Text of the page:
David Ward, Writer
The shape of things to come
Now at last it's beginning to look like a theatre again. A very different theatre from the familiar old fan-shaped RST; but still a theatre. And an exciting one.
Many Stratford old hands, playgoers, actors and RSC staff, were shocked when the builders' big kit took over the site and started chewing great lumps out of the riverside café and then flattened most of the high wall facing Waterside. Some, it's said, wept with anguish when they saw the emptiness between the famous foyer, propped up with blue steel girders, and the fly tower.
"We have taken endless parties round and quite a few people were upset when they saw us deconstructing it," said Jim Gillespie, senior construction manager for Mace, the company that manages the Transformation project. "Those people have since come back on open days and been pleasantly surprised. Now they can understand what it is all about. The RSC has done a lot to explain the scheme but actually seeing it and touching it makes a difference."
Now there is a lot to see: a concrete semi-circle has risen to about the old proscenium arch and embrace a thrust stage. Now you can see where you might sit and the best stimulus to imagination is to stand at the centre of what will be the second circle – the cheapest seats – and look down on a compact one-room playhouse. Stand long enough and you start to see the strutting and fretting to come; you understand the essential Courtyardness of the new auditorium.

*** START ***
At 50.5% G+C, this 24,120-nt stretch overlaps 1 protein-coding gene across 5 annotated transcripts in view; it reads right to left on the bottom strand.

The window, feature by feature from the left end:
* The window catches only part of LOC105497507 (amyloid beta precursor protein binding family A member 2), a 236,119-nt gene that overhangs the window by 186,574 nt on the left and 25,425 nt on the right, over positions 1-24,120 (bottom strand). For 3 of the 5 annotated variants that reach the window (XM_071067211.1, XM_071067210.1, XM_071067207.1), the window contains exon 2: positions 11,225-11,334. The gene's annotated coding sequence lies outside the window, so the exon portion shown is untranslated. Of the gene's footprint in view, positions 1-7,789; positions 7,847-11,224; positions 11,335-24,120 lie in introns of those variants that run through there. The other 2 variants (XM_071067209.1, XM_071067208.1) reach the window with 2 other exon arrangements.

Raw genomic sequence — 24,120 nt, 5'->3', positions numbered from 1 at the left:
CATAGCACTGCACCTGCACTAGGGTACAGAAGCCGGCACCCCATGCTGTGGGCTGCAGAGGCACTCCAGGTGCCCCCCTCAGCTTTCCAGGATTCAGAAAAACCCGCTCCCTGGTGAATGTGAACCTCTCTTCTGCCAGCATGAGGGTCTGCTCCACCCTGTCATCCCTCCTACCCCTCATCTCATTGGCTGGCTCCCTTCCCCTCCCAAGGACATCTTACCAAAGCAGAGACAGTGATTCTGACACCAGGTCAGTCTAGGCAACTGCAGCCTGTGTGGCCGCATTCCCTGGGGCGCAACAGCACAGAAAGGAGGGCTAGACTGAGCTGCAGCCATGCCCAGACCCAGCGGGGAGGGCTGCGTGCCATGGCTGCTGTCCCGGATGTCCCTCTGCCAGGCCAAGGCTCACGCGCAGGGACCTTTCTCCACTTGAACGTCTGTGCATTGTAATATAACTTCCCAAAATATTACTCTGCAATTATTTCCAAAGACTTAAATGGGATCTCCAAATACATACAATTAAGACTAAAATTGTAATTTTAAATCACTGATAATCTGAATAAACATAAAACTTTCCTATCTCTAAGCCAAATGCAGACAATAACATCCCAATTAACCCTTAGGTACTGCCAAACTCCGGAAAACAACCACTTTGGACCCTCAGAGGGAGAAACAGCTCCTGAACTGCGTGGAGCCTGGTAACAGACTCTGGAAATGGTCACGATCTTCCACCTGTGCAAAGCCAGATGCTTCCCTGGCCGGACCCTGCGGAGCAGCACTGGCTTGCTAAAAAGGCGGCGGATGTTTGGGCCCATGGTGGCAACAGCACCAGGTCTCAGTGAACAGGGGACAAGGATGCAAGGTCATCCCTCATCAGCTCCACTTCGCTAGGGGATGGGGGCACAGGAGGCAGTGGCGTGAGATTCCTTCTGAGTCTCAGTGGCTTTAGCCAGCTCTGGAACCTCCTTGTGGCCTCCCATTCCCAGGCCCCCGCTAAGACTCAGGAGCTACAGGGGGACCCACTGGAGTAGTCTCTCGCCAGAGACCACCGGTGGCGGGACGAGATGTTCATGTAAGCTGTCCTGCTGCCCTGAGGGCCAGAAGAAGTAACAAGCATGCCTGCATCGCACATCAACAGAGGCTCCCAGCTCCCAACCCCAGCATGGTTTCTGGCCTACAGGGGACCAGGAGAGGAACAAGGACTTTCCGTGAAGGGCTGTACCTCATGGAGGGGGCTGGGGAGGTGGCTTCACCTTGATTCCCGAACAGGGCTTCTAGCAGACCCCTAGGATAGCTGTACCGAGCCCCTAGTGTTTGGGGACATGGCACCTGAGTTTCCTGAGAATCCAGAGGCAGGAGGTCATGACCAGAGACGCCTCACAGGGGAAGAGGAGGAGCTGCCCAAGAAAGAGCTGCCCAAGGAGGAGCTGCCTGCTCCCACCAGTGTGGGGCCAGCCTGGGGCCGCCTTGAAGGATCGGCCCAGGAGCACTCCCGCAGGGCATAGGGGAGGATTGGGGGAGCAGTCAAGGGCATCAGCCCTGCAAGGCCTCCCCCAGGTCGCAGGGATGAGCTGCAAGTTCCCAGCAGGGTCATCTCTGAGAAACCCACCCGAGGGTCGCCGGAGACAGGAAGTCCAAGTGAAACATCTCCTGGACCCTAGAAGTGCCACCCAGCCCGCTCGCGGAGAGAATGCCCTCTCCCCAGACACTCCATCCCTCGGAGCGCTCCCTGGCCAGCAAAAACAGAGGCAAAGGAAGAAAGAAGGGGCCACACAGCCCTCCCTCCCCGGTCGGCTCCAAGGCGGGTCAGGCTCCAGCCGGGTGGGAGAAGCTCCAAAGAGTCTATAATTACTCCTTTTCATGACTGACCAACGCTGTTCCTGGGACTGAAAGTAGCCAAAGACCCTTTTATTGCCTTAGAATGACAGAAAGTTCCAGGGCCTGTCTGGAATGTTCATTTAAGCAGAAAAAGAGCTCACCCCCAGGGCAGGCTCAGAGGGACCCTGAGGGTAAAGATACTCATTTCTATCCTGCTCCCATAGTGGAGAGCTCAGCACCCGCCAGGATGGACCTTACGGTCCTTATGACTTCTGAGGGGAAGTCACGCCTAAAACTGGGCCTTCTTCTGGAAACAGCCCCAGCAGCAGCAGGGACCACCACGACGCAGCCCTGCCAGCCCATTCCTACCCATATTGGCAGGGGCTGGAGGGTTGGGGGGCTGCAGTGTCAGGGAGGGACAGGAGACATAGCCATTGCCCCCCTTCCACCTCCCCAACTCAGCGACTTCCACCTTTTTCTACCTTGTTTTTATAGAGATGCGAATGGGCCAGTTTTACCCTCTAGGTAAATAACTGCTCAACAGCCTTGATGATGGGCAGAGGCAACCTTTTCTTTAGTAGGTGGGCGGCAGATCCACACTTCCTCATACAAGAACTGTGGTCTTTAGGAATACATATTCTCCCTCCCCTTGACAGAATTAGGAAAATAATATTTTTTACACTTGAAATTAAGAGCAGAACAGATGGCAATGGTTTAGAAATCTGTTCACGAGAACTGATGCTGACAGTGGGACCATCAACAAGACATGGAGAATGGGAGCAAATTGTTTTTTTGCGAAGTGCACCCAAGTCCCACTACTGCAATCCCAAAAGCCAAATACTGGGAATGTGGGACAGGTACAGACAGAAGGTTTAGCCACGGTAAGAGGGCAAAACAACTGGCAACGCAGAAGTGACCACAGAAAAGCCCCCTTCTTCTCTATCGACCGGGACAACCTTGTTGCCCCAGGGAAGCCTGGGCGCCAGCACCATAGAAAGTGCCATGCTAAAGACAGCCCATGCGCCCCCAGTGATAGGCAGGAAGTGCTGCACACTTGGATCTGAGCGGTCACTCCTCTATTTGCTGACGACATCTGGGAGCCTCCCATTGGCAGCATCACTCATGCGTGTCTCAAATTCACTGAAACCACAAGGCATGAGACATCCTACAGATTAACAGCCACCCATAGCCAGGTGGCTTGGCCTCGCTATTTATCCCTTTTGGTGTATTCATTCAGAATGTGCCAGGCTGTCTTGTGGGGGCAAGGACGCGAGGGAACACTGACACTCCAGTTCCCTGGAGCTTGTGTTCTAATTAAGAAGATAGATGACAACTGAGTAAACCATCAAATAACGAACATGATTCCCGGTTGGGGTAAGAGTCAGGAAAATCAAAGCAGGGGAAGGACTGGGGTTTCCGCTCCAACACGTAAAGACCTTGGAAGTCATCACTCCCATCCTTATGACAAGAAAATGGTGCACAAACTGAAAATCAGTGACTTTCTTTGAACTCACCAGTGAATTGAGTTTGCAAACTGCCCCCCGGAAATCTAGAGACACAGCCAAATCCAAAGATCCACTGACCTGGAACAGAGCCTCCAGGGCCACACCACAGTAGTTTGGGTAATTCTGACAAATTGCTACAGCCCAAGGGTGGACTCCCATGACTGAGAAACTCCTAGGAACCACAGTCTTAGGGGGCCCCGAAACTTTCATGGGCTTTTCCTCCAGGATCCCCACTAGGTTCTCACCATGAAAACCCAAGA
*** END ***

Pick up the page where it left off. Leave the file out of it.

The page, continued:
That stage, confides Gillespie, has caused the biggest headache so far. Not so much the stage as the space below it. It's all the Avon's fault. "Because we are sitting on a very high water table, we had horrendous problems with water. Below the stage is a concrete pit that goes down eight metres below ground level." Interlocking vertical piles have been sunk to create a watertight barrier in front of which concrete walls have been built. At the bottom of the stage pit, Gillespie and his team have laid a floor of concrete 1.8m thick to keep the river where it should be rather than seeping into, say, act five of King Lear, though it might be useful for Cleopatra's barge.